The original post for this episode can be found here.
John August: Hello and welcome. My name is John August.
Craig Mazin: My name is Craig Mazin.
John: And this is episode 209 of Scriptnotes, a podcast about screenwriting and things that are interesting to screenwriters.
Today on the show we will be talking about how critic quotes get massaged to be used as advertising blurbs, how not to be a screenwriting jerk, and why movies are almost never late.
But first, we have some follow-up. Craig, in the episode we talked about reshoots, we mentioned the reshoots on World War Z and you tweeted a link that I thought was really great.
Craig: Yeah. So this was an article that came out actually just ahead of the movie’s release. And it caused quite a bit of consternation. And frankly, I was a bit shocked by how many people were willing to speak to Vanity Fair. They did a pretty in-depth take on what had gone wrong, at least what had gone wrong as far as they could tell.
And, you know, I’m always going on about how terrible entertainment journalism is. This was an example of actual journalism about entertainment, which is a different thing. And so they spoke with Marc Forster, the director. They didn’t speak with Brad Pitt but they did speak with Damon Lindelof who came in to do a lot of work along Drew Goddard. Chris McQuarrie did a lot of work as well, although he did not agree to talk to Vanity Fair about it. They spoke with the studio, they spoke with producers. And you got a kind of a picture of what went wrong.
And it’s interesting, I guess the advanced bad buzz about that movie was “The director and the actor aren’t talking and they hate each other and no one knows what they’re doing and the movie sucks.” And what it really came down to was script problems. It was just the ending was wrong.
Craig: It’s a script problem.
John: And that wasn’t the fault of, you know, the original writers of the movie. It was an intention that didn’t actually work when it was time to make it as a movie. And so they shot a whole different ending that didn’t end up becoming the movie they wanted it to be.
Craig: It does seem like, if you can find some blame in the what went wrong, it probably was with the good old development process where they try to jam disparate writers together with disparate voices and disparate viewpoints on the material and they got something of a feathered fish there at the end that just didn’t work.
And, you know, sometimes, like we were saying, when you come in, I mean, you and I have both been in situations where we’ve come in to a movie that is completed and is in trouble, and people look at us and say, “Well, what do we do to fix this?” And the fact that you can come in and see everything as a whole and then point to spots and go, “That doesn’t belong with the whole,” you just have this enormous creative advantage over anyone else who’s been slogging through the woods. You actually can see the forest.
And not to take anything away from Damon or Drew or Chris, they were the beneficiaries of that perspective. That said, they also pulled off a really great ending, as did Marc Forster, as did Brad Pitt, as did the whole production. Yes, there are things in the article about how they went wildly over budget and all the rest of it. Yeah, but that happens.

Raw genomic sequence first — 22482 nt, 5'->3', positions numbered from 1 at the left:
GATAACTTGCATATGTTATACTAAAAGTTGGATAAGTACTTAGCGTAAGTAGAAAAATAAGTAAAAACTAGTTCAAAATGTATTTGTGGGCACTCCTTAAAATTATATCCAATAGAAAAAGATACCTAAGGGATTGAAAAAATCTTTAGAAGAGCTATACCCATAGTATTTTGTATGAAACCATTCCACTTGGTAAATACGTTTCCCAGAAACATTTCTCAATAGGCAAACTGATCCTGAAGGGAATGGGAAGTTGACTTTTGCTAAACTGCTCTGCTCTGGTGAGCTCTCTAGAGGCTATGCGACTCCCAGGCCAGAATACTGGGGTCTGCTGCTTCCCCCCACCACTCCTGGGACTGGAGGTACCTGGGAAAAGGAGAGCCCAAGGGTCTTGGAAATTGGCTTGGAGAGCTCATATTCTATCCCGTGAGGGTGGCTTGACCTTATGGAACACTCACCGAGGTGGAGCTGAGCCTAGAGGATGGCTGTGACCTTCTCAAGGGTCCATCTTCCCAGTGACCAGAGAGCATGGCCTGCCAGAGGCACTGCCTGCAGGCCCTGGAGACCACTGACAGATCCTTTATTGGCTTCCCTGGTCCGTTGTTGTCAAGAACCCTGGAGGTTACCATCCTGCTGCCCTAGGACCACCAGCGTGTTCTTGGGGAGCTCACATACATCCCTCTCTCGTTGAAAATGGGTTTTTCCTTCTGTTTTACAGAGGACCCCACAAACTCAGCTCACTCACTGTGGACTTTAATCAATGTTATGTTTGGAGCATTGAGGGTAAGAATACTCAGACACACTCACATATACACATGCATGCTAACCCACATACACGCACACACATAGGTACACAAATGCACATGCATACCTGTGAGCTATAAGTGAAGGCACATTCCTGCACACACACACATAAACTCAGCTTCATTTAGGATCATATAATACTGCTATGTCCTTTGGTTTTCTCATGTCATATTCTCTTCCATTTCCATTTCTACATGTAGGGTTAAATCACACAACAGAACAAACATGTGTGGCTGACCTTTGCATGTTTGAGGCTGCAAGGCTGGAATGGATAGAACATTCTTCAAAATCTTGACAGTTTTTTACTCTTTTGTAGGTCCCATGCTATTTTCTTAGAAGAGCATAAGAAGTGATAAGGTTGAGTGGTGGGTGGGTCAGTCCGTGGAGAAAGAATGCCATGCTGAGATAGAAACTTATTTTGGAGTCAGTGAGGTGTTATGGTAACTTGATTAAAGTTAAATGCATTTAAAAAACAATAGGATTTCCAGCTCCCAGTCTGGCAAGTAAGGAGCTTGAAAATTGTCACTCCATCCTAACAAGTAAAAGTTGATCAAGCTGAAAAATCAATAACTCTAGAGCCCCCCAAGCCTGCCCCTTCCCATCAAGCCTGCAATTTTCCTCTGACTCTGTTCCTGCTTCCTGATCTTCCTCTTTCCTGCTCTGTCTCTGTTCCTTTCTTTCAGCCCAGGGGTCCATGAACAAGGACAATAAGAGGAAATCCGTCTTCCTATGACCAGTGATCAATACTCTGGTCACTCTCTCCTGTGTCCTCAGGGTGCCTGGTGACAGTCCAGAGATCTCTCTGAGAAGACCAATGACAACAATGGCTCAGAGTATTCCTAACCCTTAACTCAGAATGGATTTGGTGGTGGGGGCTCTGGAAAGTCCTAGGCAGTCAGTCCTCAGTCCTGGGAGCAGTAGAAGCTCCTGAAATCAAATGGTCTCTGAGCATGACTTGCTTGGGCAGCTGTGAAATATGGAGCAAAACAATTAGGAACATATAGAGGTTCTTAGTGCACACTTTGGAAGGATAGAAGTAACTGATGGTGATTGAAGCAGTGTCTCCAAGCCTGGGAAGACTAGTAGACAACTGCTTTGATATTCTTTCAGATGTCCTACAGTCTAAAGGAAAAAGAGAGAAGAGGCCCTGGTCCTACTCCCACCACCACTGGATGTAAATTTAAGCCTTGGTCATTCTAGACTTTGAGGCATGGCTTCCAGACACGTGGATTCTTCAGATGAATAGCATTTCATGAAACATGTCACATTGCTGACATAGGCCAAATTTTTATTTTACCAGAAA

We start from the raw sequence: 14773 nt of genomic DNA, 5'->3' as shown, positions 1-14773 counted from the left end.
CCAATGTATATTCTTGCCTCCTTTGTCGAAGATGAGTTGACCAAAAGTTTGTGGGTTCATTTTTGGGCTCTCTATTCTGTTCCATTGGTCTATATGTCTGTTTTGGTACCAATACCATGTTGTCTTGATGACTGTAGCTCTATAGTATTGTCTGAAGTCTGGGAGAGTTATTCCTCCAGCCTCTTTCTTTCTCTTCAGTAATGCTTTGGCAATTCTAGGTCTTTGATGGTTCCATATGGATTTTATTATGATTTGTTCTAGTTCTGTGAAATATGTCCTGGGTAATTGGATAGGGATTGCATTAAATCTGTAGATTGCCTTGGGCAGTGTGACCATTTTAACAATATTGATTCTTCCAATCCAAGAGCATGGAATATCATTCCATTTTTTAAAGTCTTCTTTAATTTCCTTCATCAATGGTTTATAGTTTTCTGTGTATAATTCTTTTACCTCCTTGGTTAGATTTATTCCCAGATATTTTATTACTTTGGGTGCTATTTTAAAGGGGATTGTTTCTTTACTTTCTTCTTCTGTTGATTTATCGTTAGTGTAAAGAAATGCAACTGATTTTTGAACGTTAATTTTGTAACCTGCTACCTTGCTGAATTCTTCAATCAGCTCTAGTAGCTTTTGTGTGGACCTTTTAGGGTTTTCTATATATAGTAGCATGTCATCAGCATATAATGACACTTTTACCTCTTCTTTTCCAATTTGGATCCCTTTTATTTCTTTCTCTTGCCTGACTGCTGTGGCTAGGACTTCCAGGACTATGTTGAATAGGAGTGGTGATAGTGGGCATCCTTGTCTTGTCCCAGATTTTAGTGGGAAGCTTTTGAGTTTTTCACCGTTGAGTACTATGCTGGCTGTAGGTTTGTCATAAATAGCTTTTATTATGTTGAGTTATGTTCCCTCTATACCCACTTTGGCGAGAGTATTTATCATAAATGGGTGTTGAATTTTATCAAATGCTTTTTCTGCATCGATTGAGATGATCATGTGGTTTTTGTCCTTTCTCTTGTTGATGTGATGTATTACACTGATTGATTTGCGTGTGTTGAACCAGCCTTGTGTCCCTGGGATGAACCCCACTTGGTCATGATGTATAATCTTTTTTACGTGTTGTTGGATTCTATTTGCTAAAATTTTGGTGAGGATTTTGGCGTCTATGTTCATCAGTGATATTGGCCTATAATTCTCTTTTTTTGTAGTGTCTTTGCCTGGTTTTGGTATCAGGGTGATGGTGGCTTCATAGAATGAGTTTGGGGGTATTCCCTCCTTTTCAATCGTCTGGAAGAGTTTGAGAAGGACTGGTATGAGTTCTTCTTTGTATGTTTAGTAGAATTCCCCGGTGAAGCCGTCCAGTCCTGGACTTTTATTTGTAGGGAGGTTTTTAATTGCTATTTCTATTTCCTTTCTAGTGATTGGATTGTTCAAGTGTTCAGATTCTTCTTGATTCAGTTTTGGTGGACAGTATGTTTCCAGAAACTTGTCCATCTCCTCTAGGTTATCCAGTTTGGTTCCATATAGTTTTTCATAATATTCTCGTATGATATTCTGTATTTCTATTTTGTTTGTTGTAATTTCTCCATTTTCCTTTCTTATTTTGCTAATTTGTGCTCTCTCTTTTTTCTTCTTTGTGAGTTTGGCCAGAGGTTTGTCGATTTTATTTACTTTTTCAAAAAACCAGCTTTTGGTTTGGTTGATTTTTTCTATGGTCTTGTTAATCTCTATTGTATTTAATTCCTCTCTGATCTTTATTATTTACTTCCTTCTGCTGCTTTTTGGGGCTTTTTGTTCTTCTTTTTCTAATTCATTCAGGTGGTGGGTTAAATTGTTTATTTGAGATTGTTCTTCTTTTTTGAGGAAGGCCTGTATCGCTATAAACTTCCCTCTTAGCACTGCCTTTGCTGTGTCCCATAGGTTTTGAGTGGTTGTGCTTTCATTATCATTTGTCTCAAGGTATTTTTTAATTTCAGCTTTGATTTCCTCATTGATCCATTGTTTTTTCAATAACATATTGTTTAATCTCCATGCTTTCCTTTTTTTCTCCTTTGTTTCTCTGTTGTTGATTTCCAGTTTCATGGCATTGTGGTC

I mean, it was huge movie and interestingly enough, the article sort of says, “Boy, this thing is going to have to make like $400 million to make its money back.” And it went on to make close to 600 at the Box Office.
Craig: So, I think all told, well, here, the proof is in the pudding, they’re making a World War Z 2. What else do you need to know?
John: What I think is so interesting about this situation of World War Z is that the temptation I think was to always make the ending bigger, that it had to grow to become something larger and larger. And so the ending apparently they shot was really huge. And that wasn’t what the movie ultimately wanted. The movie wanted to sort of get small.
And so the ending of the actual World War Z movie becomes much more isolated, that they go into that lab. It’s much more sort of a single man and a single decision. It’s so interesting that it was such a completely different scale of ending, although it made it a success.
Craig: Yeah. One thing that the trio of writers that came on to work on that third act picked up on so smartly was that scale is often unemotional by definition. The world or a city is not a question of individual emotion. It’s a question of external stakes.
Craig: But what they did with the ending, the retool of the ending was they reduced the stakes down, the immediate stakes at least to “I have to walk through a wing full of zombies in a small cramped building.” But what it really came down to is, “I have a theory and I’m going to put it to the test. And if I’m wrong, I’m never going to see my family again and their daddy and their husband is going to die.”
Craig: And suddenly, the emotional stakes were enormous. And that’s why it worked.
Craig: And, boy, there is a lesson there that gets missed [laughs] over and over and over.
John: I will say that even in situations that haven’t been reshoots on movies but where I’ve come in to do a rewrite before a production, a lot of my job has been simplification, is that the script over the course of development has gotten much more complicated. And there’s been like layer upon layer upon layer added to things. A lot of times, my job is to really kind of find the through line and get rid of the stuff that is not going to be probably part of the final movie and to sort of simplify things down to what is the core idea of this movie.